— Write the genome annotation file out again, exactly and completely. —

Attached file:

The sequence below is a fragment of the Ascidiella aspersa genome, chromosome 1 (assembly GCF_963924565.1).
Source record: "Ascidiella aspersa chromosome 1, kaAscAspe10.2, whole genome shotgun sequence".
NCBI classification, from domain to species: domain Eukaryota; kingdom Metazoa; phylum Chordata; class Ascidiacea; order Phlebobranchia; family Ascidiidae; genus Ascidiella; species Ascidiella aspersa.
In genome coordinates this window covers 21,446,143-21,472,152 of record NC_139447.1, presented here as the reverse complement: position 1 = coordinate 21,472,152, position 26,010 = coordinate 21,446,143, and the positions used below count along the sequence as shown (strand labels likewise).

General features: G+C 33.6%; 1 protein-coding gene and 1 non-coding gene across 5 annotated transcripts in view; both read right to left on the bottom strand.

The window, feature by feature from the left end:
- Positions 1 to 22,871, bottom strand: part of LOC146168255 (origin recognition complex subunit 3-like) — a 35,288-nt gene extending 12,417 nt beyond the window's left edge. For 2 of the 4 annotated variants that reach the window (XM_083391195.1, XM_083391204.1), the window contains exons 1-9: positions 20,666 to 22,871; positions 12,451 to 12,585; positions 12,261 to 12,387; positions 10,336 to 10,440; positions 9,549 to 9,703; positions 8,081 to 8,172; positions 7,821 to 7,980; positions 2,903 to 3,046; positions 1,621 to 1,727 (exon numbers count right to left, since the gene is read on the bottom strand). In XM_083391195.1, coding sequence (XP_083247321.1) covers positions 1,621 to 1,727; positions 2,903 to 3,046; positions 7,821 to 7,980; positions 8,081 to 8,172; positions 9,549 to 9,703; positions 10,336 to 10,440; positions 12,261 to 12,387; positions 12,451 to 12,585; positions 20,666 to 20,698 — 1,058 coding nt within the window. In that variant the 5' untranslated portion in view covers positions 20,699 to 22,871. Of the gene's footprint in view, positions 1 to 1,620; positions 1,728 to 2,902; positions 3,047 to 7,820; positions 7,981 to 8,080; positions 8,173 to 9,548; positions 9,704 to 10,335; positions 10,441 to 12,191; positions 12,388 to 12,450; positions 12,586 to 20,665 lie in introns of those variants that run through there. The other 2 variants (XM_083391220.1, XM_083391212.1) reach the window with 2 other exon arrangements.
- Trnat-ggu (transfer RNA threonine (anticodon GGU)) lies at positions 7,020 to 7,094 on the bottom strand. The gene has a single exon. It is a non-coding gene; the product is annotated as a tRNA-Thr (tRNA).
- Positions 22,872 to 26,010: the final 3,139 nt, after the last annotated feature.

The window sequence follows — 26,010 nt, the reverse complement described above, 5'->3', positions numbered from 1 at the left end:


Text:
The sequence below is a fragment of the Ascidiella aspersa genome, chromosome 1 (assembly GCF_963924565.1).
Source record: "Ascidiella aspersa chromosome 1, kaAscAspe10.2, whole genome shotgun sequence".
NCBI classification, from domain to species: domain Eukaryota; kingdom Metazoa; phylum Chordata; class Ascidiacea; order Phlebobranchia; family Ascidiidae; genus Ascidiella; species Ascidiella aspersa.
In genome coordinates this window covers 21,446,143-21,472,152 of record NC_139447.1, presented here as the reverse complement: position 1 = coordinate 21,472,152, position 26,010 = coordinate 21,446,143, and the positions used below count along the sequence as shown (strand labels likewise).

General features: G+C 33.6%; 1 protein-coding gene and 1 non-coding gene across 5 annotated transcripts in view; both read right to left on the bottom strand.

The window, feature by feature from the left end:
- Positions 1 to 22,871, bottom strand: part of LOC146168255 (origin recognition complex subunit 3-like) — a 35,288-nt gene extending 12,417 nt beyond the window's left edge. For 2 of the 4 annotated variants that reach the window (XM_083391195.1, XM_083391204.1), the window contains exons 1-9: positions 20,666 to 22,871; positions 12,451 to 12,585; positions 12,261 to 12,387; positions 10,336 to 10,440; positions 9,549 to 9,703; positions 8,081 to 8,172; positions 7,821 to 7,980; positions 2,903 to 3,046; positions 1,621 to 1,727 (exon numbers count right to left, since the gene is read on the bottom strand). In XM_083391195.1, coding sequence (XP_083247321.1) covers positions 1,621 to 1,727; positions 2,903 to 3,046; positions 7,821 to 7,980; positions 8,081 to 8,172; positions 9,549 to 9,703; positions 10,336 to 10,440; positions 12,261 to 12,387; positions 12,451 to 12,585; positions 20,666 to 20,698 — 1,058 coding nt within the window. In that variant the 5' untranslated portion in view covers positions 20,699 to 22,871. Of the gene's footprint in view, positions 1 to 1,620; positions 1,728 to 2,902; positions 3,047 to 7,820; positions 7,981 to 8,080; positions 8,173 to 9,548; positions 9,704 to 10,335; positions 10,441 to 12,191; positions 12,388 to 12,450; positions 12,586 to 20,665 lie in introns of those variants that run through there. The other 2 variants (XM_083391220.1, XM_083391212.1) reach the window with 2 other exon arrangements.
- Trnat-ggu (transfer RNA threonine (anticodon GGU)) lies at positions 7,020 to 7,094 on the bottom strand. The gene has a single exon. It is a non-coding gene; the product is annotated as a tRNA-Thr (tRNA).
- Positions 22,872 to 26,010: the final 3,139 nt, after the last annotated feature.

The window sequence follows — 26,010 nt, the reverse complement described above, 5'->3', positions numbered from 1 at the left end: